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Wednesday, 16 May 1973
Page: 2246


Mr CREAN (Melbourne Ports) (Treasurer) - I rise to reply briefly to what was said by the honourable member for Hunter (Mr James) who quoted quite accurately from the annual reports of the Commissioner of Taxation details concerning certain people whose income had been undisclosed. The honourable member selected, according to his knowledge, particular examples and indicated the sources from which the income that had not been recorded had been received. The point I want to make is that taxing income is simply taxing what comes in, and the Commissioner of Taxation does not have to be concerned about the morality or immorality of the sources of income. I have the greatest commendation for the zeal of my Department in finding out those people in the community who do not reveal all the income that they actually receive.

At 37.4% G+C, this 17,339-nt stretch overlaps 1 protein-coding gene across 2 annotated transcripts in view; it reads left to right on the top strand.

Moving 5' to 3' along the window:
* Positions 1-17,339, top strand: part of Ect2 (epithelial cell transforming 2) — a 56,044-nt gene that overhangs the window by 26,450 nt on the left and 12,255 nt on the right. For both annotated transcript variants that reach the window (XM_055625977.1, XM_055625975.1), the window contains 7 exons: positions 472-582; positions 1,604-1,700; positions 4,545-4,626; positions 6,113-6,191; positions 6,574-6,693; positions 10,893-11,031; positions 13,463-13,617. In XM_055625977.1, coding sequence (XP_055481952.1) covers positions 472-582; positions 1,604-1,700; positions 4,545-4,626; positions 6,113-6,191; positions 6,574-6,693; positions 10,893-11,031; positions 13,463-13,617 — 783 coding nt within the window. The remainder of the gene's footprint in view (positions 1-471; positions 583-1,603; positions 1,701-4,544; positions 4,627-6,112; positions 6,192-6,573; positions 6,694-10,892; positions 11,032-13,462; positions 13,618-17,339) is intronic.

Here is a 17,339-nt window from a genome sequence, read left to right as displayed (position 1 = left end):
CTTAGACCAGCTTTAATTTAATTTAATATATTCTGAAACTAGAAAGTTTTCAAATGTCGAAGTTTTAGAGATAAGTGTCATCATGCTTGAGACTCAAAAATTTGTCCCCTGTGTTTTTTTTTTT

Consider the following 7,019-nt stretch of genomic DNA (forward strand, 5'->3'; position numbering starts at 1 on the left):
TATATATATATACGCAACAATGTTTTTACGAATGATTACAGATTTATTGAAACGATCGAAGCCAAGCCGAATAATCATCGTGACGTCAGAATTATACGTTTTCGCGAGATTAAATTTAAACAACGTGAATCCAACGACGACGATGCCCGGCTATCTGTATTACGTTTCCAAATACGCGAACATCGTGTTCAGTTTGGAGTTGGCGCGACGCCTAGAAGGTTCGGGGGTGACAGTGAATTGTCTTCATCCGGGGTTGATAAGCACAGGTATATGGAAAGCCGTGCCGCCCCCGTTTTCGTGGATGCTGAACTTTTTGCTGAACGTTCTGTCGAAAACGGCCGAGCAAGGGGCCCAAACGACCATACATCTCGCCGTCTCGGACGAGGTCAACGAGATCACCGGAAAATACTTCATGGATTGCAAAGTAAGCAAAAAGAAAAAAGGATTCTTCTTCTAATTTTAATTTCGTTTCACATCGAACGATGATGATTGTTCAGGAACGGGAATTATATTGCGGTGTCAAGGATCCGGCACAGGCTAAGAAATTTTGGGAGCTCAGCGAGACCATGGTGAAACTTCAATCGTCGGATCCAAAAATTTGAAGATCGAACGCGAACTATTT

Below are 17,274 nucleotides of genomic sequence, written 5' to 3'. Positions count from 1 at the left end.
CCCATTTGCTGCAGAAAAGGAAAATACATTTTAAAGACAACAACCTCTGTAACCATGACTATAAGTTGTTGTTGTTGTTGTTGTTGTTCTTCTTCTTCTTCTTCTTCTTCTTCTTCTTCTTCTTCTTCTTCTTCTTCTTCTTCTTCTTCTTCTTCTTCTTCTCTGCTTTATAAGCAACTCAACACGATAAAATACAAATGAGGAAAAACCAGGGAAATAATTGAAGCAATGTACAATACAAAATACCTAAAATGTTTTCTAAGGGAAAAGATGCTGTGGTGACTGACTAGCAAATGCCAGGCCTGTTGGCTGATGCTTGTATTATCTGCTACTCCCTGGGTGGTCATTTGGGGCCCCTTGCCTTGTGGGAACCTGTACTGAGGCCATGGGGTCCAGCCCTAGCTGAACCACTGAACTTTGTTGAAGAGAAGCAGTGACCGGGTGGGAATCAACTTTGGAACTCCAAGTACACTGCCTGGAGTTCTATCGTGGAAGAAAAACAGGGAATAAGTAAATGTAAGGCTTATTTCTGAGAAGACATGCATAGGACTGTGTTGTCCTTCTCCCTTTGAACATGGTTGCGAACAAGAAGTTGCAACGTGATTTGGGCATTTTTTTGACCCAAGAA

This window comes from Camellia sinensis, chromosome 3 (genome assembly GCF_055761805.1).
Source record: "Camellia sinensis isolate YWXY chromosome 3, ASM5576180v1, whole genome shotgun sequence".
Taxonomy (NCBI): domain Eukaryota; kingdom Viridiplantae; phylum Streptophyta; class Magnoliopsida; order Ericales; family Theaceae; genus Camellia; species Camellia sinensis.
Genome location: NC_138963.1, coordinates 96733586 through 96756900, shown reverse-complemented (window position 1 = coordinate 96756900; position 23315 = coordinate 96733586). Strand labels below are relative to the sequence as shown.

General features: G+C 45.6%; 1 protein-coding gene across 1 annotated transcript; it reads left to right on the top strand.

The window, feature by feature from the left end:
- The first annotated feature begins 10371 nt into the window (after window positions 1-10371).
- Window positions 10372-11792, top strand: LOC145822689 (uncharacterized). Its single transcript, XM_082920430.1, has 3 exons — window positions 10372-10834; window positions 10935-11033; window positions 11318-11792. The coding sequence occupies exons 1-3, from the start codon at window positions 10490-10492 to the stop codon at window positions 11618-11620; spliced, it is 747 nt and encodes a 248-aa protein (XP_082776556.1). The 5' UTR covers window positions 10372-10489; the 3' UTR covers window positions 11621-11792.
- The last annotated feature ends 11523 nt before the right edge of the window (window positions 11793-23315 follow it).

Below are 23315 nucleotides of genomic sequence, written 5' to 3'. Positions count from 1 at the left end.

I come now to something that ought to be noted by honourable members, particularly those who, a few days ago, voted according to their consciences on a Bill relating to abortion. I must say that I received on this subject the greatest spate of letters that I have ever had in the 22 years that I have been a member of this Parliament. The purport of a lot of those letters was that abortion was child murder. I do not agree with that extreme description, but the honourable member for Hunter indicated tonight that there has been a lot of child murder going on for a great number of years. I would hope that those who voted with their consciences in their pockets the other evening might realise some of the practicalities of what is going on and that if it is income the Commissioner of Taxation will reveal it. But if some honourable members think they can conceal this matter by making pious declarations they are flying in the face of what is a very serious social problem. The honourable member for Hunter has indicated in his own way - and he is not always the subtlest in revealing some of the fundamental truths - that if one person concealed income of about $250,000, we can realise the magnitude of something that some honourable members thought they had brushed away last week.







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